May, 2022

By: Wimmer, Stefan ; Frick, Fabian
Farm animal welfare has become increasingly important in public debates. This study uses an interval regression approach to estimate German dairy farmersÕ willingness to change selected animal welfare-related farming practices. The analysis reveals that the highest price premiums are required for implementing cowÐcalf rearing and accepting a herd size limit, while farmers provide deep cubicles and ample space without premiums. Furthermore, farms with large herds require higher compensation to provide pasture grazing than smaller farms. Overall, we find no simple relationship between farm size and the willingness to change animal welfare-related practices.

May, 2022

By: Ufer, Danielle ; Ortega, David L. ; Wolf, Christopher A. ; Swanson, Janice ; McKendree, Melissa
Given general social resistance to agricultural biotechnology, viability of novel applications that improve animal welfare depends on market acceptance. Using a BeckerÐDeGrootÐMarschak mechanism, we elicit willingness to pay (WTP) for pork produced using two animal welfare-improving biotechnologies. To evaluate U.S. consumer demand for these technologies, we model WTP premiums using a seemingly unrelated equations approach. Results indicate that negative attitudes toward biotechnology outweigh animal welfare benefits, though products still garner a premium due to heterogeneity in preferences. Findings support policies that balance the costs of regulatory approval with observed market acceptance and policies that accommodate animal welfare demands.

May, 2022

By: Azzam, Azzeddine ; Dhoubhadel, Sunil P.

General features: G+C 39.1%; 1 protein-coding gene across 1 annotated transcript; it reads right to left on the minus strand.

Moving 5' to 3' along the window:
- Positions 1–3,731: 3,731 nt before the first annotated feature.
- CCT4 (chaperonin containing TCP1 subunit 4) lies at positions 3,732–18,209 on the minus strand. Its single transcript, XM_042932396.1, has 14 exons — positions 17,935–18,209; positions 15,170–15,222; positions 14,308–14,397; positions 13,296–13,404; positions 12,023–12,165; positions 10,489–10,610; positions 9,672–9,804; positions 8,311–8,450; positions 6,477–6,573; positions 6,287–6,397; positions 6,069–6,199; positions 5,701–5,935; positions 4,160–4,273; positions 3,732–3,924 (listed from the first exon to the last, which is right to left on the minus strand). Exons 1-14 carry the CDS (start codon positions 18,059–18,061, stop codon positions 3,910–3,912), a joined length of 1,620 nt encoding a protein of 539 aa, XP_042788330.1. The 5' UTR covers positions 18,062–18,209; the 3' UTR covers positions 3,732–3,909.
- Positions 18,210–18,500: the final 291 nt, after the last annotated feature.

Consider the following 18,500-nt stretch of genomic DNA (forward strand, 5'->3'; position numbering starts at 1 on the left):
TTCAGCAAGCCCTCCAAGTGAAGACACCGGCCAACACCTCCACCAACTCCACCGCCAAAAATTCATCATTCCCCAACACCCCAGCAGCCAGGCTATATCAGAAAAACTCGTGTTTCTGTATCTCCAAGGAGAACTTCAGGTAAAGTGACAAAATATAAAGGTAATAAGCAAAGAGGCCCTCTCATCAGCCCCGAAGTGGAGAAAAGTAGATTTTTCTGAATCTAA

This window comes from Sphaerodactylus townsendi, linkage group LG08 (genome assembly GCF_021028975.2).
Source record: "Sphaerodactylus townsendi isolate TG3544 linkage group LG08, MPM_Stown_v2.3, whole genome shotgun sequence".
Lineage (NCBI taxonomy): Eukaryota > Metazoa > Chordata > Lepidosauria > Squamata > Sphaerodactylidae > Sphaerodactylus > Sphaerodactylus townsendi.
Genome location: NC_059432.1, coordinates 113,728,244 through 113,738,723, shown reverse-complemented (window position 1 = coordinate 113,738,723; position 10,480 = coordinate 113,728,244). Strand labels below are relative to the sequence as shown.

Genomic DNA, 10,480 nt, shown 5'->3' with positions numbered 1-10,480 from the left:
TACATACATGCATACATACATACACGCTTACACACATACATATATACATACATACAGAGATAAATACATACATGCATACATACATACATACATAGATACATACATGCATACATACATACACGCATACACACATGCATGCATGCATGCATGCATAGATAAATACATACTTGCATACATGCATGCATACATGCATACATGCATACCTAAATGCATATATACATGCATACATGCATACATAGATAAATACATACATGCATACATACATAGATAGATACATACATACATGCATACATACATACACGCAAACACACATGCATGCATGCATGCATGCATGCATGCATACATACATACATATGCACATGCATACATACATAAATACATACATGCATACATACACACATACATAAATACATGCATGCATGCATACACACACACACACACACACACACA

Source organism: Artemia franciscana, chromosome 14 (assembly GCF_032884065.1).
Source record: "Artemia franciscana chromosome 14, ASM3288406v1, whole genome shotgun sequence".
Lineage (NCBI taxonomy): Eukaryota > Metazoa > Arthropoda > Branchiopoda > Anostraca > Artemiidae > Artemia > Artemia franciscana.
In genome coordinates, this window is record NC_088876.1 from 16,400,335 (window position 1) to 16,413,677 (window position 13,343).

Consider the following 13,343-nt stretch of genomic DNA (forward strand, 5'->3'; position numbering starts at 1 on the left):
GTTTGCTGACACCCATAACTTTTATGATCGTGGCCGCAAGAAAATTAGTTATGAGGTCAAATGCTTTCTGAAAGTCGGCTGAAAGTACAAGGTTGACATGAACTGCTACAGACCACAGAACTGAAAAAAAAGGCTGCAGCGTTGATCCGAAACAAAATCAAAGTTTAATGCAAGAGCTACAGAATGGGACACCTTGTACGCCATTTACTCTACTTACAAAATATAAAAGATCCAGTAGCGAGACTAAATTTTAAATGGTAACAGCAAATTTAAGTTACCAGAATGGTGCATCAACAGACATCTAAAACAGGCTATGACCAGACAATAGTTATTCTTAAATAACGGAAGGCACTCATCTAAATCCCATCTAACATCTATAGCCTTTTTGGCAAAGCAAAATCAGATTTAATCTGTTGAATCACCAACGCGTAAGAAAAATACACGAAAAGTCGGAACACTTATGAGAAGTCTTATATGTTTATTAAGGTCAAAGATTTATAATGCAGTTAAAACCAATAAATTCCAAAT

The unprecedented spike in beef price spreads during the COVID-19-driven packing plant shutdowns prompted calls for investigations into Òinappropriate influenceÓ by packers in the beef market during the pandemic disruption. Using weekly data for the January 2010ÐAugust 2020 period and designating MarchÐMay 2020 as the disruption period, we estimate a structural oligopoly/oligopsony model using the generalized method of moments. We fail to reject the hypothesis of competitive pricing of beef and cattle.

January, 2022

By: Ramsey, A. Ford ; Tack, Jesse B. ; Balota, Maria
Using a unique data set from the multistate Peanut Variety and Quality Evaluation (PVQE) program, we quantify the economic impact of projected warming on revenue of Virginia-type peanuts, for which grade and kernel size are important determinants of price. In contrast to studies for other crops, the impacts of warmer temperatures on yield and quality are symmetric and negative, resulting in acutely depressed farm revenues. Our model predicts a roughly 11% decline in revenue under warming of 1textdegree C. Gains in yield and quality from breeding could offset revenue losses under moderate warming up to 1textdegree C but are unlikely to sustain farm revenues under more extreme changes in temperature.

January, 2022

By: Neill, Clinton L. ; Chen, Susan E.
Consumer reactions to food scares and subsequent recalls are dependent on both the event and on the intensity of media coverage surrounding the food scare. A lengthy or intense media response to a food scare could lead to significant reductions in demand, lower prices, and decreased short-run profit. We examine the effect of recent recalls of shell eggs on shell egg prices. Using weekly data, we analyze the effect of recall duration and media coverage on egg prices. We allow for nonlinear changes at the time of specific egg scares and account for media coverage about each scare to parse the relative impact of media on egg recalls.